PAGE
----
Twice I have traveled to the Tohoku region of Japan and it is definitely a favorite of mine. While in the north, I began to gather kokeshi and formed a small collection of the folk art at home in the US.
On a recent trip to Shimane Prefecture and beyond I was accompanied by three of my kokeshi. Long, long ago, in a public university far, far away, I earned degrees in art, with a concentration in creative photography. The kokeshi inspired me to create a series of 15 photographs which I sincerely hope appear creative. Upon completion of the set, I thought perhaps I could return with the kokeshi to their native land and attempt to capture a few interesting/strange/different kinds of images. The catch was that I had to shoot them on the quick, because I was uncomfortable drawing attention to myself and my daughter; therefore, forethought was not a large part of the equation. I'd pull out a kokeshi or two (or sometimes inadvertently, a tube of chapstick) and begin taking pictures. All was well until one evening in the hotel room when I dumped out the contents of my bag. There were only two kokeshi instead of three. The little kokeshi was missing.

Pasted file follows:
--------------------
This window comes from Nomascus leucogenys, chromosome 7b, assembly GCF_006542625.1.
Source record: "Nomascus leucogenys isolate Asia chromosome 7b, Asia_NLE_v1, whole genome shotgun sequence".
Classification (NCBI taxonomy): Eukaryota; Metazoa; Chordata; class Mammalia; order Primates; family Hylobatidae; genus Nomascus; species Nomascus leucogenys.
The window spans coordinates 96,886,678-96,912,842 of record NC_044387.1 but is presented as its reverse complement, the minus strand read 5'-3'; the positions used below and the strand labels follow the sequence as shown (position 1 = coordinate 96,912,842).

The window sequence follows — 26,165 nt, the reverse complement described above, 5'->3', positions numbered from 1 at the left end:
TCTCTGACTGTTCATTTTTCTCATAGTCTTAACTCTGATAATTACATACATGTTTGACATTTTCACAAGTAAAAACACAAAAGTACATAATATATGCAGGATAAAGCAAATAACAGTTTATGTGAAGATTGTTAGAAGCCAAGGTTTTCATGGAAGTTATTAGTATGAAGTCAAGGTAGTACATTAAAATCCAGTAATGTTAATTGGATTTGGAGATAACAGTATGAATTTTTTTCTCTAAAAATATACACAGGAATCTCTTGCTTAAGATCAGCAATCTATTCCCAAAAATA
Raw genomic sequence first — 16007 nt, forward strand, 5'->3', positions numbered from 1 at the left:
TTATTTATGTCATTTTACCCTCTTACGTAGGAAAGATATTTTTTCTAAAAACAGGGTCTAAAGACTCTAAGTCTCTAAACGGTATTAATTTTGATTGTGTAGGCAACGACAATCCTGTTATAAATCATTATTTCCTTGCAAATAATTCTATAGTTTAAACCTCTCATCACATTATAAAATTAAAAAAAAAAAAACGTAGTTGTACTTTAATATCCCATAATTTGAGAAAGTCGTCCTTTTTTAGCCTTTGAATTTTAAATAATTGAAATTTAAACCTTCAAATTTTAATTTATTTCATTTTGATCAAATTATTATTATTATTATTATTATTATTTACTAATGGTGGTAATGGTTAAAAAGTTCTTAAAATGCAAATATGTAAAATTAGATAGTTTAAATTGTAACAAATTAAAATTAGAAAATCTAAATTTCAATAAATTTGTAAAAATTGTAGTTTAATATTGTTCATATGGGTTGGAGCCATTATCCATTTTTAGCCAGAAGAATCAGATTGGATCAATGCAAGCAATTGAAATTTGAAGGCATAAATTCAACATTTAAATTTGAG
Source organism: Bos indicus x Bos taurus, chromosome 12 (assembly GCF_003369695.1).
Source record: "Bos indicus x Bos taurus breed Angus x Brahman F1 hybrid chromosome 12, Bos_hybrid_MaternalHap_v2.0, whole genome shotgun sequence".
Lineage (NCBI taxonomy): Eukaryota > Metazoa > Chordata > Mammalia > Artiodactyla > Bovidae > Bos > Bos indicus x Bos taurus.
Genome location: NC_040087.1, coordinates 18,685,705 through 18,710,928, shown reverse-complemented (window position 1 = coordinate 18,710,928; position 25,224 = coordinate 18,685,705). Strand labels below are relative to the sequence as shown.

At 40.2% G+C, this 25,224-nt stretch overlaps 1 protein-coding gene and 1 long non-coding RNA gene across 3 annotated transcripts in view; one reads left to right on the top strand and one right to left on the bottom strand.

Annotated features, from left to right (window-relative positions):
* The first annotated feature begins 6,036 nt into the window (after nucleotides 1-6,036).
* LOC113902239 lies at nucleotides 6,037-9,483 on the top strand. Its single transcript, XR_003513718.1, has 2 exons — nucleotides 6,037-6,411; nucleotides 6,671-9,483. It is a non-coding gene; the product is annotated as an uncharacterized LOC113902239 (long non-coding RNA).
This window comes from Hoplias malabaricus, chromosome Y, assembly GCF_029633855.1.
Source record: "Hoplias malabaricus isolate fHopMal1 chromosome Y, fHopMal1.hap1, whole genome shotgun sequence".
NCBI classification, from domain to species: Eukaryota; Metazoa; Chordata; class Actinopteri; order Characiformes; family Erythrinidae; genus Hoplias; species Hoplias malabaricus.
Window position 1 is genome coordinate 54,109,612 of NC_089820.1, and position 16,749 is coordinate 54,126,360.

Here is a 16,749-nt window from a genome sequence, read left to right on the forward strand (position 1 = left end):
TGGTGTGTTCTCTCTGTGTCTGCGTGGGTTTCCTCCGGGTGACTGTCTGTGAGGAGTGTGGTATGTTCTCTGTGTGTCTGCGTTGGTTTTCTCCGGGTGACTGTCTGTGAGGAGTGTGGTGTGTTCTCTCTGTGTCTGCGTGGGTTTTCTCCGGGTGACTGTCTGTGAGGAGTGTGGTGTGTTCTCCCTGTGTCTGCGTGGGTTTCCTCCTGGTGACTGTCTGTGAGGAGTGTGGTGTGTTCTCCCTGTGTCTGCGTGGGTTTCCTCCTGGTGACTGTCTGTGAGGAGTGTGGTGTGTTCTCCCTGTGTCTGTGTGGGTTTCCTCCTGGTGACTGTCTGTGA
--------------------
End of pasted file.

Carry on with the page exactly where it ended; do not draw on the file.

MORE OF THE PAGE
I wasn't upset but wondered how and where I had lost her. We had last seen her on the grounds of Izushi Castle in Toyooka City, Hyogo Prefecture. My daughter the writer couldn't resist creating a scenario: "According to the Kijiyama sisters, the little kokeshi is young and naive, and she doesn't understand the ways of the world. Little K-chan will suffer a poor fate, and never find her way back to the Tohoku. It cannot be helped." But this is what I think: "If you visit Izushi Castle, I'll bet you'll find the little kokeshi propped up on a bench and waiting patiently to be found. Doesn't that seem right?"
Buy original Kokeshi from Japan
Inside Track Japan For Kindle